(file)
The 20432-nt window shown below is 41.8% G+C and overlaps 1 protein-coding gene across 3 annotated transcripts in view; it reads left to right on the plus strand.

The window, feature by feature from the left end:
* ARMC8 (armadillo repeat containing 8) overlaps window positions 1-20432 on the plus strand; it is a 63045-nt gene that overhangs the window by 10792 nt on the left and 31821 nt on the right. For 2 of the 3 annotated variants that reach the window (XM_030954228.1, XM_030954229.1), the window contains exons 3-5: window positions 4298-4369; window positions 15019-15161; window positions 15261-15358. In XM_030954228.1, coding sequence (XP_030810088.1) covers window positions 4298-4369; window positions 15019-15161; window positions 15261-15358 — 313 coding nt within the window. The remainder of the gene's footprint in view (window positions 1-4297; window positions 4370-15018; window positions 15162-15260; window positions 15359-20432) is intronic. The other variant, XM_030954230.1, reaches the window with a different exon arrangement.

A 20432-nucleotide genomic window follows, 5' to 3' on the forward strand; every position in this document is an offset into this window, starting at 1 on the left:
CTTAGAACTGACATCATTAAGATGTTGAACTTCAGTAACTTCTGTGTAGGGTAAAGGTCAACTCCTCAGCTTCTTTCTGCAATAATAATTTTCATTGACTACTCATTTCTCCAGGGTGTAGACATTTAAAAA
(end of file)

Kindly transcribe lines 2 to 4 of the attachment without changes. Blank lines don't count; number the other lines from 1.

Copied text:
The window, feature by feature from the left end:
* ARMC8 (armadillo repeat containing 8) overlaps window positions 1-20432 on the plus strand; it is a 63045-nt gene that overhangs the window by 10792 nt on the left and 31821 nt on the right. For 2 of the 3 annotated variants that reach the window (XM_030954228.1, XM_030954229.1), the window contains exons 3-5: window positions 4298-4369; window positions 15019-15161; window positions 15261-15358. In XM_030954228.1, coding sequence (XP_030810088.1) covers window positions 4298-4369; window positions 15019-15161; window positions 15261-15358 — 313 coding nt within the window. The remainder of the gene's footprint in view (window positions 1-4297; window positions 4370-15018; window positions 15162-15260; window positions 15359-20432) is intronic. The other variant, XM_030954230.1, reaches the window with a different exon arrangement.

A 20432-nucleotide genomic window follows, 5' to 3' on the forward strand; every position in this document is an offset into this window, starting at 1 on the left: